ArticlePDF Available

Elaphomyces muricatus and Fischerula macrospora, two interesting hypogeous fungi from Greece

Elaphomyces muricatus and Fischerula macrospora,
two interesting hypogeous fungi from Greece
Aristidou 17 Sokratous 40
ΤΚ 51100, Grevena – Greece TK 19016, Artemis Attiki – Greece, 4 (5) : 95-98.
Octobre 2012
Mise en ligne le 22/10/2012
Summary: This paper discusses two hypogeous ascomycetes recently recorded in Greece, Ela-
phomyces muricatus and Fischerula macrospora. Descriptions based on the samples that were
found are provided, accompanied by macroscopic and microscopic images.
Keywords: Ascomycota, Eurotiales, Pezizales, taxonomy.
The arrival of the first truffle hounds from Italy in 2007 has
prompted an intensive research on hypogeous fungi in
Greece. This has resulted in the publication of several pa-
AGNELLO & KAOUNAS, 2010 and 2011), while for some species,
the Greek collections have helped clarifying important taxo-
nomical issues (ALVARADO et al., 2011; KAOUNAS et al., 2011).
Elaphomyces muricatus Fr. is widely recorded in Europe and
appears to be the most common representative of the genus
in Greece. By contrast, Fischerula macrospora Mattir. is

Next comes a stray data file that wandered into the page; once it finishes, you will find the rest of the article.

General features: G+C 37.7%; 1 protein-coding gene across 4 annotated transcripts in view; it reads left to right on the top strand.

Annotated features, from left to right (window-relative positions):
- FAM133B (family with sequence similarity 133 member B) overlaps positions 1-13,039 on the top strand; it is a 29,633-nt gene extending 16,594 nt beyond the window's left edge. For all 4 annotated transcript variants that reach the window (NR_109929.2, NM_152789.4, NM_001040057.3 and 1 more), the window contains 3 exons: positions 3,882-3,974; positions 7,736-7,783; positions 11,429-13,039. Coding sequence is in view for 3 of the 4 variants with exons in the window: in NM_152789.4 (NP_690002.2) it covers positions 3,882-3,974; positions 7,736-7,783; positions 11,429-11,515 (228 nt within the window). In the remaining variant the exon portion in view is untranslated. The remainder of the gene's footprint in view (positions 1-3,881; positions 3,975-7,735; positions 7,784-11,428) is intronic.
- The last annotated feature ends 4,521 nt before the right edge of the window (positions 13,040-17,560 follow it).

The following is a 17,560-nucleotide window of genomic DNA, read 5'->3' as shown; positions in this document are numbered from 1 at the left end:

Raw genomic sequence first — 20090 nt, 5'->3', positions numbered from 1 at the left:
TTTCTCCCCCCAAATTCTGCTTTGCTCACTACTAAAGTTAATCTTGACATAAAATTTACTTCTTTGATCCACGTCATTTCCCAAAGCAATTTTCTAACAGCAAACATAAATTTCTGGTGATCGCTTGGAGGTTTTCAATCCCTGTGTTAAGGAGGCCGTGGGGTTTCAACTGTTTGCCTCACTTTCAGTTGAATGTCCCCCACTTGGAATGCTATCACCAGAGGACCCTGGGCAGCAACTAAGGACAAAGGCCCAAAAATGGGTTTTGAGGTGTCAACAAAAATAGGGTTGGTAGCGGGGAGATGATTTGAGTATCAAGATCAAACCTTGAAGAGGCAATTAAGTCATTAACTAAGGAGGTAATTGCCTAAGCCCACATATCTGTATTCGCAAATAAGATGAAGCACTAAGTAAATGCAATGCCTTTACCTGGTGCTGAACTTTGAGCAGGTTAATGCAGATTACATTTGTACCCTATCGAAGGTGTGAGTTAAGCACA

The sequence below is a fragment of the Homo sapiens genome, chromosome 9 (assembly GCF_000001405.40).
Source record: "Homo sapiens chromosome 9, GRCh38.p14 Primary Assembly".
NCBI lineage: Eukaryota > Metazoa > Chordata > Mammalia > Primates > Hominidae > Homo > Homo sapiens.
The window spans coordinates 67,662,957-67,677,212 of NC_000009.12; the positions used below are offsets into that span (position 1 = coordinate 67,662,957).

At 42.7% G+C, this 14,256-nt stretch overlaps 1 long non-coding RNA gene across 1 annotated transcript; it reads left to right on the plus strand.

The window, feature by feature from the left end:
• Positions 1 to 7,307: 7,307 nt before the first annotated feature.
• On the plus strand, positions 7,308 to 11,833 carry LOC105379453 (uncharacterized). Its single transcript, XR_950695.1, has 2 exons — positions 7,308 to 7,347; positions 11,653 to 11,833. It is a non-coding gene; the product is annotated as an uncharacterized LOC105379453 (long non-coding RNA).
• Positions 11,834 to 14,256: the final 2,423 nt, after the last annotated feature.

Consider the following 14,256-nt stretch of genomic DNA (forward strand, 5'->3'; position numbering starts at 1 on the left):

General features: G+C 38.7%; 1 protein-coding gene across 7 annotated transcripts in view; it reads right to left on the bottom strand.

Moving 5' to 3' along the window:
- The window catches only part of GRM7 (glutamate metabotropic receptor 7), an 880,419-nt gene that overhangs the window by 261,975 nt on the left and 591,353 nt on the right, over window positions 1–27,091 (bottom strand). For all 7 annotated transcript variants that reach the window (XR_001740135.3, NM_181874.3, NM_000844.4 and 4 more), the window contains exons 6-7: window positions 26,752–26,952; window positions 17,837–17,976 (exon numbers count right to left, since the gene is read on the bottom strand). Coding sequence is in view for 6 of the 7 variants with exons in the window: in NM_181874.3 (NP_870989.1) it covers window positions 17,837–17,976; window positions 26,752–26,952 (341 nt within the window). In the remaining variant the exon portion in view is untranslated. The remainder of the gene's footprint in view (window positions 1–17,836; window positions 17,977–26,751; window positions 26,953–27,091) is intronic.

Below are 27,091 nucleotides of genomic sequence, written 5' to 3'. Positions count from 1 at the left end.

scarcely reported and appears to be rare.
Materials and methods
Macroscopic characters are described from fresh speci-
mens. For the microscopic examination a trinocular micro-
scope was used, Nikon Eclipse E100, with plan achromatic
objectives 4×, 10×, 40× and 100× in oil immersion. Micro-
scopic characters were determined from sections mounted
in water for pigments and measurements: Melzer’s reagent
and Cotton blue were used to highlight the ornamentation;
Congo red was used to highlight the walls of the elements.
Spore dimensions are based on at least 30 randomly selec-
ted spores, excluding ornamentation. The Elaphomyces spe-
cimens were discovered without the aid of hounds, while the
Fischerula specimens were discovered with the aid of
hounds. The primary sources used for identification are HAW-
KER (1953), PEGLER et al. (1993), ASTIER (1998), MONTECCHI &
SARASINI (2000), GORI (2005) and KONSTANTINIDIS (2009).
Elaphomyces muricatus Fr., Syst. mycol., 3 (1): 59 (1829)